Your Secure and Private Path, 2015. All works by Josephine Pryde, courtesy the artist and Simon Lee Gallery
“Only that which can be switched can be,” said the German theorist Friedrich Kittler. In other words, if you don’t have an iPhone, you’re not just living under a rock; you are not even living. “What remains of people is what media can store and communicate,” he wrote in his 1986 work Gramophone, Film, Typewriter. “Media determine our situation.” It is impossible to understand digital media because digital technologies structure our very understanding. The internet encloses us in its ontology – we are locked inside the echo chamber of the operating system.
The bodiless hands with futuristic manicures holding iPhones, iPads and touch-sensitive objects in Josephine Pryde’s recent photographic series gesture towards Kittler’s posthumanism. The touchscreen and, ergo, the hand increasingly mediate our experience; the fingertip a goodbye kiss that passes from body to technology. Each of Pryde’s images, shot in creepily high definition, behead the iPad user and make the silicon chip the subject of her “portraits”, the human head replaced by the glossy screen. Pryde’s photographs make real Kittler’s notion that we are the subjects of gadgets, that the human is not entirely resistant to technology. The typewriter, the gramophone, the MacBook and the iPad exercise control over us: “It is we who adapt to the machine. The machine does not adapt to us.”
Pryde’s hands were part of two recent solo exhibitions: These Are Just Things I Say, They Are Not My Opinions at the Arnolfini in Bristol, and lapses in Thinking By the person i Am at CCA Wattis Institute in San Francisco and the ICA in Philadelphia. Other works in the exhibition show hands holding gifts given to Pryde by her art dealers, hands gesturing towards the torso or the heart and a miniature train that carries visitors through the gallery. The exhibitions are a continuation of her distinctive earlier photographic work that used luminous close-ups to summon the aesthetic of advertising and stock photography.
The scale of Pryde’s hands series is significant. The 32 photographs reference the ubiquity and banality of our touch-mediated interactions, which with the slightest whisper of fingerprint contact open onto endless landscapes of internet. But the specious endlessness offered up by the internet is in reality ever-enclosed. We are no longer merely the subjects of gadgets in the Kittlerean sense: we are the pawns of algorithms. Pryde’s series is certainly less pessimistic than Kittler’s theories might suggest – although posthumanism and pessimism are not synonymous. The photographs of empty hands pointing towards the chest were a starting point for the series and are titled using variations on the phrase “für mich” (for me). Prefacing opinions with “for me” has become a symptom of our fluctuating sense of self and identity. What does the world look like when it is always structured in the first person?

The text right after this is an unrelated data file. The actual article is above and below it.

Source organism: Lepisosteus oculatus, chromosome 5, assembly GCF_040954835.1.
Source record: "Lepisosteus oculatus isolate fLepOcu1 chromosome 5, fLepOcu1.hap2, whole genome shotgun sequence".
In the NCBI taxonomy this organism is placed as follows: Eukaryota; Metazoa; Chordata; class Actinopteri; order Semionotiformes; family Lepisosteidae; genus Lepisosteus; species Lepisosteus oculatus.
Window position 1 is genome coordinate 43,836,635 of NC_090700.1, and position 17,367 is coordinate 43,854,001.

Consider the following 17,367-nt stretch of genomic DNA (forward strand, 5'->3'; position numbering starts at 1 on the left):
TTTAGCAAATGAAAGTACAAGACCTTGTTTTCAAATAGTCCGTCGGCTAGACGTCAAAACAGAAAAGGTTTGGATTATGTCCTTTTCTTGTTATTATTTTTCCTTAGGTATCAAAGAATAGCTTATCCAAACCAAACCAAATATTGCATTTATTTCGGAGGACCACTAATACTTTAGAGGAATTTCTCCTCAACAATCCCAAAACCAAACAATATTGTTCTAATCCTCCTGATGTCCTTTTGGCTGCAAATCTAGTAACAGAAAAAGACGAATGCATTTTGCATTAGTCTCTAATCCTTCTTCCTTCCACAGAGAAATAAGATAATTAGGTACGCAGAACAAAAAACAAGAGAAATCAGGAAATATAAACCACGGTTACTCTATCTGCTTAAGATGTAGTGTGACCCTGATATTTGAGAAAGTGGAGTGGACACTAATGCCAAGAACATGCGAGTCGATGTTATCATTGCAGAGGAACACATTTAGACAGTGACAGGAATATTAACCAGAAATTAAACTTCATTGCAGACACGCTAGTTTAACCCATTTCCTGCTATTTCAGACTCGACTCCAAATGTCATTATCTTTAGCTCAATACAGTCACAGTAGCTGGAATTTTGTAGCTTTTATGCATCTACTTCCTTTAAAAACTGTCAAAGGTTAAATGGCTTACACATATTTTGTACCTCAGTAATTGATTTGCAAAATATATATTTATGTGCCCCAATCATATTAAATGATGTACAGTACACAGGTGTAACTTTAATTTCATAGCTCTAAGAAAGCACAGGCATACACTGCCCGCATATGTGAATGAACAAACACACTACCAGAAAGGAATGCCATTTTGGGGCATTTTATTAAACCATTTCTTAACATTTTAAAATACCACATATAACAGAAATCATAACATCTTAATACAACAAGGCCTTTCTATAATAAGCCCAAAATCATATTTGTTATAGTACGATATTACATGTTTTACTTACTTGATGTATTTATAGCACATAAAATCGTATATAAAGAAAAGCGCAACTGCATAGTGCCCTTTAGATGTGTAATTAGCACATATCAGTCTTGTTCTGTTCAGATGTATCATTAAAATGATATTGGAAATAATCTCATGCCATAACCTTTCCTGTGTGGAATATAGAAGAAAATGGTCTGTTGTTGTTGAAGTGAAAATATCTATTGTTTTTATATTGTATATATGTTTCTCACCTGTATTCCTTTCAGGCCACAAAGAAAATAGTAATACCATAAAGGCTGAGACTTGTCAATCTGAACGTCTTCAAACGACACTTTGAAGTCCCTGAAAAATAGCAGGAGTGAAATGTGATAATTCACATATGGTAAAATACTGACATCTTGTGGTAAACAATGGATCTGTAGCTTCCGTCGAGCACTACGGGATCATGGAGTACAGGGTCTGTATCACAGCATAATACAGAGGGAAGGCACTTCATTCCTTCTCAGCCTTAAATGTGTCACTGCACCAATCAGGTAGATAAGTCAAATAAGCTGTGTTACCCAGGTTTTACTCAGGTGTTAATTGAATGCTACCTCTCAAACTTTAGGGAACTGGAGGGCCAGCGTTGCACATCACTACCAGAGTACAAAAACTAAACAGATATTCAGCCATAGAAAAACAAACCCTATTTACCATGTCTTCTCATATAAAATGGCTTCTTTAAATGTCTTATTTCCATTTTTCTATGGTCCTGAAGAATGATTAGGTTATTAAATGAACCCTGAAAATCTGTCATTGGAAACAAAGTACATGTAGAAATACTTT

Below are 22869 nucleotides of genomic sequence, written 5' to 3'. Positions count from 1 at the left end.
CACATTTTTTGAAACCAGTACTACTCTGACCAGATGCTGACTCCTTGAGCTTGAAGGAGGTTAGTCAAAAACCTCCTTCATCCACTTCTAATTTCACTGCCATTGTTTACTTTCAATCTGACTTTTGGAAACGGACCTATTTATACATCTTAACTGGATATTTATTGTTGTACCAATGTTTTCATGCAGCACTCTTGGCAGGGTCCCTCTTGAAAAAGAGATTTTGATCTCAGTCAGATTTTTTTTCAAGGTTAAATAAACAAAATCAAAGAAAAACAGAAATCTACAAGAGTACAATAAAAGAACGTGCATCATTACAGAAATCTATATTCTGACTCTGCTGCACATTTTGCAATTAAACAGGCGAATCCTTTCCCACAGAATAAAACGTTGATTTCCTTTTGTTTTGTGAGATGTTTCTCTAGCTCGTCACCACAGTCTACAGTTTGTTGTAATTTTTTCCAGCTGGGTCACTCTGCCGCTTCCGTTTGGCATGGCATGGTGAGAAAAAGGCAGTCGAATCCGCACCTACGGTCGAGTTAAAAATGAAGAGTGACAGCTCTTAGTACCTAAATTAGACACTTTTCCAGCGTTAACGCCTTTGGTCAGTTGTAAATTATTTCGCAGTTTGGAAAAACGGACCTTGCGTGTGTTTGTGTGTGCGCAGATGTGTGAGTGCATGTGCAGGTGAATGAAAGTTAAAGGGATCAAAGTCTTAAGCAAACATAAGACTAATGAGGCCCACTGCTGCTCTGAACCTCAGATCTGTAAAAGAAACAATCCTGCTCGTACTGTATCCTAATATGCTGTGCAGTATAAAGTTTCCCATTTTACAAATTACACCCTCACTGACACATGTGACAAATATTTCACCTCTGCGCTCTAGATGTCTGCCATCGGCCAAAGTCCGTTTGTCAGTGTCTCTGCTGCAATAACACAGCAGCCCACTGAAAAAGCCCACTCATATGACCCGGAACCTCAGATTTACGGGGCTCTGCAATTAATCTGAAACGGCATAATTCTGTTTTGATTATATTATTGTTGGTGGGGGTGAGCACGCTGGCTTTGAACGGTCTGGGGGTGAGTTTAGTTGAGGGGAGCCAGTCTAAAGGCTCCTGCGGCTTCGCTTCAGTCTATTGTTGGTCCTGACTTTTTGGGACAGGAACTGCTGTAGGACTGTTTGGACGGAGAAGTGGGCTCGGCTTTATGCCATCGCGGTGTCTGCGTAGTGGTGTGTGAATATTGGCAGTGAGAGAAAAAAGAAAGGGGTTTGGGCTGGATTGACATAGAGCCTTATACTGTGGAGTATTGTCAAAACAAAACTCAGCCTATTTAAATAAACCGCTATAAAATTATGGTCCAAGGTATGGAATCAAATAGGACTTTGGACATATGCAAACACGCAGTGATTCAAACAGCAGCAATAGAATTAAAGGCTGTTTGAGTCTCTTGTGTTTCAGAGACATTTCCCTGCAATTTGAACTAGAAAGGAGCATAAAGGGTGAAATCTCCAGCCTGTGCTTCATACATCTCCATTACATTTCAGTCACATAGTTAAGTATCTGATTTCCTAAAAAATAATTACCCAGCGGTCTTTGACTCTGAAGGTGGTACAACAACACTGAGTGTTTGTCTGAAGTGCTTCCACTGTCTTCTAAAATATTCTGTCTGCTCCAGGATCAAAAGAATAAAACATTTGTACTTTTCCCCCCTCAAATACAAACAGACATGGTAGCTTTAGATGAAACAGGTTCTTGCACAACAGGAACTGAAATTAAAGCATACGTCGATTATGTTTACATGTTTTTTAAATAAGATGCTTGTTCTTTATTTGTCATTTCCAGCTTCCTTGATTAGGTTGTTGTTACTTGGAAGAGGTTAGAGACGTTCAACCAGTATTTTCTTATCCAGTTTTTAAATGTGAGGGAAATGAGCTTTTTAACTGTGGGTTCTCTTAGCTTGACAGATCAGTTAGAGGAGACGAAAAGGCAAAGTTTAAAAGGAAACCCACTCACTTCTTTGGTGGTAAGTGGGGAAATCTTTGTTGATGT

Increased emphasis on the “personal” in the realm of technology entails a further closing in of our ontologies. Upworthy CEO Eli Pariser argues that algorithmic editing of our media creates a filter bubble. Tailored to who you follow and what you look at, the internet “is showing us what it thinks we want to see” as online media increasingly turn to “personalised” services. And the false consciousness these filter bubbles create has concrete epistemological consequences. To “explore” on Instagram is to bob between images taken by users with the same taste in post-internet art or Korean food. The “personal” is endlessly repeated in the filter bubble and tinged in the same Nashville, Lo-Fi and Sierra filters.
Pryde’s hands have brightly coloured nails with a lacquered sheen – a glass-like surface that invites touch and invokes the materiality of screen technologies. If hands have come to represent handiwork, Pryde shows us the new “craft” and provides an ironic rebuttal to the recent nostalgia for the artisanal and the handmade. Her photographs recall the early iPhone advertisements: disembodied pink hands clutching, dabbing, swiping. These gestures seem to parody Erving Goffman’s theory of the “feminine touch” in advertising, whereby women’s hands merely caress the surface of objects, are passive and servile, while men’s are depicted in white-knuckle grasps, holding, taking, owning.
If advertising makes us desire, Pryde asks, do you desire this? Do you desire the total transfer of human agency onto technology? Does the iPhone now metonymically represent the head and its opinions? She asks all this while trapped inside Kittler’s paradox because nothing can be said about the media without the use of the media: “The dominant information technologies of the day control all understanding and its illusions.” Pryde uses the macro lens to comment on the touch screen, and I use the keyboard to comment on that in turn. §
For Myself 2, 2014
Für Dich & Mich 1, 2014
Texto 2, 2014